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Messages - denny

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General Homebrew Discussion / New brew pot suggestions
« on: April 18, 2013, 03:21:38 AM »
Thanks for the input so far! I do like the Blichmann Bollermaker 10 gal, with all the options but a bit on the pricey side. I like the keggle too, but it looks so big. I think a sight glass is a must have option.

A sight glass is nice, but I certainly don't consider it a must have.

The Pub / Reinheitsgebot craziness
« on: April 18, 2013, 02:19:29 AM »

Equipment and Software / First kit questions
« on: April 18, 2013, 02:00:37 AM »
If you're short on cash, get an AL kettle.  Works great, less expensive than SS.

The Pub / Reinheitsgebot craziness
« on: April 18, 2013, 01:59:40 AM »
Ah, do remember that the finest beers are from the US and Belgium where brewers aren't limited by arcane and outdated rules.

+ 1.060, Martin!

The Pub / Reinheitsgebot craziness
« on: April 17, 2013, 10:44:19 PM »
I believe Irish moss is R'gebot compliant since it doesn't end up in the finished beer.

Ingredients / Re: Wyeast Nutrient Blend how much to use?
« on: April 17, 2013, 06:47:46 PM »


General Homebrew Discussion / Re: Begian Dark vs Quad
« on: April 17, 2013, 05:02:57 PM »
I'm brewing a quint, where do I enter that?

You send it directly to me!  ;)

General Homebrew Discussion / Re: budweiser yes, but kind of cool
« on: April 17, 2013, 04:59:34 PM »

"Consumers will be giving up about an ounce of beer to get that conversation started. The new can holds 11.3 ounces rather than the standard 12 ounces."  Maybe getting less Bud is an advantage?

Ingredients / Re: Wyeast Nutrient Blend how much to use?
« on: April 17, 2013, 03:45:43 PM »
I add a pinch to my starters and still add 1/2 tsp to my wort.

+1 Ditto

I knew a couple brewers who did that and were consumed by their own ravenous mutated giant yeast.

Ohhhhhh, the horror!   ;D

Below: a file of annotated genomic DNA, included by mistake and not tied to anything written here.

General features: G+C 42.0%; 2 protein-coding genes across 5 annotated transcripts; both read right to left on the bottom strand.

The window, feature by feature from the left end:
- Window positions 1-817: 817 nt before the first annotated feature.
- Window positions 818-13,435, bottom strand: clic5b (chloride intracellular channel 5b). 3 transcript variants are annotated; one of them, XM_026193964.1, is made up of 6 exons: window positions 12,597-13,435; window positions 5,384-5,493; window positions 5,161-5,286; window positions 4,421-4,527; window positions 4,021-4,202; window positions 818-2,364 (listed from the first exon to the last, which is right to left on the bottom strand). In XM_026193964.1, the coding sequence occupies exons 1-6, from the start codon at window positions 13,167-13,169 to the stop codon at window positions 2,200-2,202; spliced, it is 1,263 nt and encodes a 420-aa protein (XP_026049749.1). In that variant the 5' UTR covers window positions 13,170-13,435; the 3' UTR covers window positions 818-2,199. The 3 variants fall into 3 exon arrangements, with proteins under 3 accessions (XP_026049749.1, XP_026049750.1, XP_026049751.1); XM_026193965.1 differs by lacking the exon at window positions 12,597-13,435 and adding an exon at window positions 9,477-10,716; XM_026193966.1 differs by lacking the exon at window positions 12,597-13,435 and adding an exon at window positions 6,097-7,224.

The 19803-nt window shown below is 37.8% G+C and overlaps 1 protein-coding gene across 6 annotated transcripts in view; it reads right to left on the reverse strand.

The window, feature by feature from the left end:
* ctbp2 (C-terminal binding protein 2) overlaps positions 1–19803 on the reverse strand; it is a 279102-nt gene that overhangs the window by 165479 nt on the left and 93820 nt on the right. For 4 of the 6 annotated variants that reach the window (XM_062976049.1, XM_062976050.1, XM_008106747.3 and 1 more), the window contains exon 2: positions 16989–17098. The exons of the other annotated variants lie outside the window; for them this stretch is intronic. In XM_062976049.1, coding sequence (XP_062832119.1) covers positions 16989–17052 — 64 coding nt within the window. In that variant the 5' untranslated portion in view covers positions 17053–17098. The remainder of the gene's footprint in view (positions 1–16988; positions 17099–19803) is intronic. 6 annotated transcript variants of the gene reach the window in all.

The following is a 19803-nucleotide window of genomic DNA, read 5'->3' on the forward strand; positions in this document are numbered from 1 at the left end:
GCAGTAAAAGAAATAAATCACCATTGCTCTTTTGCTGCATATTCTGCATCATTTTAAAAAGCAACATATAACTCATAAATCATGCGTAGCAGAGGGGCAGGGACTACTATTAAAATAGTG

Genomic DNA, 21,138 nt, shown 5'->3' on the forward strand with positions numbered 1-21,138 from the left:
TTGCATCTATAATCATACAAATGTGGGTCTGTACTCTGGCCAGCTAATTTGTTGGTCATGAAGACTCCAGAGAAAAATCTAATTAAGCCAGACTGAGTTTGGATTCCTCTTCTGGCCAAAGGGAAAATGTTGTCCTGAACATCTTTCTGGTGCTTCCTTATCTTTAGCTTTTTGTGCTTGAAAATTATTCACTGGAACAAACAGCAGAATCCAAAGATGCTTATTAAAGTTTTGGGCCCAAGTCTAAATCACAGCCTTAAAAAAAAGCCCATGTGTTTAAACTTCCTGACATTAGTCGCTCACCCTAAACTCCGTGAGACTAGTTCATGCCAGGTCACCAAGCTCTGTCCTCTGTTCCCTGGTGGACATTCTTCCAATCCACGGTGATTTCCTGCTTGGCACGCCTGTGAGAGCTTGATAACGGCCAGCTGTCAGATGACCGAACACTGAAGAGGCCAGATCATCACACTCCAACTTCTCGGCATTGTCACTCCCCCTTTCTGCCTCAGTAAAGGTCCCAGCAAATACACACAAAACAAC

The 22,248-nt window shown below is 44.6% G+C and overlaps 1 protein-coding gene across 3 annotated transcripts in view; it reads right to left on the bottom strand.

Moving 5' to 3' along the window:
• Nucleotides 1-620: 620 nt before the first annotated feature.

General Homebrew Discussion / Re: JIB free
« on: April 17, 2013, 03:45:00 PM »
Don't wait!  I don't know how long it will be open, but I know it's for a limited time.

The Pub / Re: Why I run Windows
« on: April 17, 2013, 03:40:05 PM »
I guess I should add that I'm a very experienced computer user.  I started programming before a lot of people here were born.  I either build my machines from scratch, specify exactly what goes into them, or strip all the preinstalled software from a commercial machine and reconfigure it the way I like.  Admittedly, not everyone has the experience or time to do that and I think that those are the people who can run into problems.

Kudos Denny! I am beginning to wonder what you CAN'T do!

Actually, that would be a very long list, Mike!  My wife would be happy to verify that!

General Homebrew Discussion / JIB free
« on: April 17, 2013, 01:57:57 AM »
The Journal of the Institute of Brewing is free online for the time being....

Equipment and Software / Thermometers - Calibration
« on: April 15, 2013, 06:31:38 PM »
I don't know about you guys, but I don't mash at either freezing or boiling temps.  I calibrate my brewing thermo at about 150F using a certified lab thermo.

Going Pro / Arsenic in beer caused by filtration
« on: April 14, 2013, 08:39:04 PM »

Similar to the arsenic in apple juice craziness that hit the media a while back, beer is now getting its arsenic inspection.

Mehmet Coelhan, a researcher at the Technical University of Munich, reported that nearly 360 beers tested in Germany had some trace amounts of arsenic. And while
arsenic is a natural substance that seems to pop up in water and apple juice, a few of those beers were found to have more than 25 parts per billion of arsenic. The standard for drinking water in the States? Ten parts per billion.

NPR reports that the source of arsenic seems to be the filtering process, which uses diatomaceous earth that contains iron and other metals. "The levels shouldn't be alarming, because it's the kind of thing you see in dust or air," Roger Boulton, a professor at University of California, Davis, told NPR.

The same filtration process, NPR notes, is also used for wine, and while there seems to be no taste appeal for filtering wine or beer, there is definite visual appeal in a clear, cold brew, or a crisp glass of white wine.

There aren't many other options for filtration, NPR notes, as other methods affect the taste of the brews and wines more so than diatomaceous earth. And while this means maybe we should all try some cloudy brews, let's note that the same arsenic scare occured with apple juice, to no avail. While studies found 10 percent of apple juice to contain more arsenic than drinking water standards, the FDA claimed that "a risk to public health does not exist for apple juice. Unlike drinking water, the levels routinely found in apple juice are either not detectable or occur at very low levels."

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